"The Geeks Shall Inherit the Earth: Popularity, Quirk Theory, and Why Outsiders Thrive After High School" by Alexanda Robbins is a amazing and badly required book for today's teens. It covers a year of high school in which Robbins follows the lives of seven people as they deal with the atmosphere and social interactions in the school. There are twists and turns in their lives and six of them are prominently outside of the social hierarchy that is commonplace in a lot of high schools today. They have interests and ideas that are not readily accepted by a lot of of their peers and their resistance to conformity is extremely commendable. As I was among their "non-group" myself in high school I automatically wanted to give this book five stars because it illuminated their plight. I did not for the following reasons:1)I found the narrative in some respects is too focused on success and while it may be real that a lot of "Quirky" people are highly valued after high school, Robbins conveniently does not fully address the fact that all of those that conformed in high school are still in one's life after. (There is one section that touches on this but I can't really address it for spoilers sake.) Should outsiders value themselves because they can be successful later in life? or is there value in being an outsider in and of itself? If an outsider is not extremely successful does this mean their quirkiness isn't worth it?2) The book is not a study of either the sociology of the high school or its culture. This is perfectly fine, but the method the author refers to sociological studies to explain phenomena might lead readers to think it is. If you wish such a study try Freaks, Geeks, and Cool Kids by Murray Milner Jr. I enjoyed the references but I just want the author had more clearly presented their put in the ill the stories in the book were very engaging and the overall book is a worthwhile read for anyone interested in high school or if they have ever felt like they were an outsider!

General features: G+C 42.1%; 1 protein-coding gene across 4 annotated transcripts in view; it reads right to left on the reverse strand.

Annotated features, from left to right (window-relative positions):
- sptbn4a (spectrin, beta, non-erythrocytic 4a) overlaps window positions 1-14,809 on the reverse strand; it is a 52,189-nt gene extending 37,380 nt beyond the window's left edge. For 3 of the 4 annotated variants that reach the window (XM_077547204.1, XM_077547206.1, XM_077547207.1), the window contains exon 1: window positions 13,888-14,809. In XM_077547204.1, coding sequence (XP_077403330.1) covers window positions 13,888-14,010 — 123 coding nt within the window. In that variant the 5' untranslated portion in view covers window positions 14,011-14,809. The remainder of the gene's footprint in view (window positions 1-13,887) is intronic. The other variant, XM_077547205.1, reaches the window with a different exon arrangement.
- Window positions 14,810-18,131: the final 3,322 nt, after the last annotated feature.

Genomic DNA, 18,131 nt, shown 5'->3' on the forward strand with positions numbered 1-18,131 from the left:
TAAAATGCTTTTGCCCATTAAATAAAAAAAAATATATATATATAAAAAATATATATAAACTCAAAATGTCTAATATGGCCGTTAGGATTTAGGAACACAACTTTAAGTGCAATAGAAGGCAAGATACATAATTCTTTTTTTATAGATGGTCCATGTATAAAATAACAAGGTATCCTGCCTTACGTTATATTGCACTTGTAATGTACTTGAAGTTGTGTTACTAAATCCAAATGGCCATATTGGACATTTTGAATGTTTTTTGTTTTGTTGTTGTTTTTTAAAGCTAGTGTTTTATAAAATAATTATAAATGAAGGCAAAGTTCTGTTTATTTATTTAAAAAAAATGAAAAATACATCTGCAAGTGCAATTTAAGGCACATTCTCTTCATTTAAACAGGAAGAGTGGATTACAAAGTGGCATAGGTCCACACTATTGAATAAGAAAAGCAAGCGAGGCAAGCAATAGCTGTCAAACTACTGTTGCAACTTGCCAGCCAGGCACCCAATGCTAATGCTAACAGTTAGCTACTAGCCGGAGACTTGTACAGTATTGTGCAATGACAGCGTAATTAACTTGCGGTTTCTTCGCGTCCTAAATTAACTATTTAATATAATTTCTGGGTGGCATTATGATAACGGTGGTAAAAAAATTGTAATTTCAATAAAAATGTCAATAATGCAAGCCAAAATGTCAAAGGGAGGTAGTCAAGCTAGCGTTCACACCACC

I have two young kids who are nowhere near high school age. But considering both their parents were "kids on the fringe", there is a beautiful powerful possibility neither of them will become part of the mainstream crowd when they hit their teens. And we're ok with that because, as this book so eloquently points out, the less famous children are typically the ones who have the most success as adults. This is a truism I've seen over and over again in my own life and with my adult peers. Think about it...how a lot of of the famous children at your high school ended up leading fascinating and fulfilling lives? Perhaps a few...but, if your experience is anything like my own, not many. Why is this? As "The Geeks Shall Inherit The Earth" points out, the traits that create a child stand out from the crowd during high school are precisely what allows them to thrive when they hit the college years and is book reads, in parts, like a YA novel -- which will create it appealing to teens as well as their parents. But there's just enough legitimate psychological studies and jargon to hold the grown-ups happy. It also has some surprises, one in particular which should be very interesting for any educators who are reading this book (I'm not going to spoil it for you!). What I particularly loved is how Robbins provides some concrete steps we can all take to support "fringe" children navigate the high school experience without losing their souls or motivation. I also really enjoyed getting to know each "case study" and was excited to search I can track their continued development via the book's Fb page. One of the bigger surprises for me is that personal schools (single or otherwise) with a uniform policy have no less possibility of growing cliques and bullies than public schools. Yeah, I know this items goes on any put where teens gather in mass quantities...but I'd assumed some personal schools, especially those with smaller class sizes, would have better luck working with children and breaking down the social BS than their public counterparts. Apparently not.If you know (or are) a child who doesn't easily fit in with the famous crowd (or any crowd, for that matter)...PLEASE read this book. It's highly likely you will search yourself in these pages...and even if you don't, you'll search yourself rooting for each of these young men and women to create it through high school and transform into the fabulous adults I know they will be.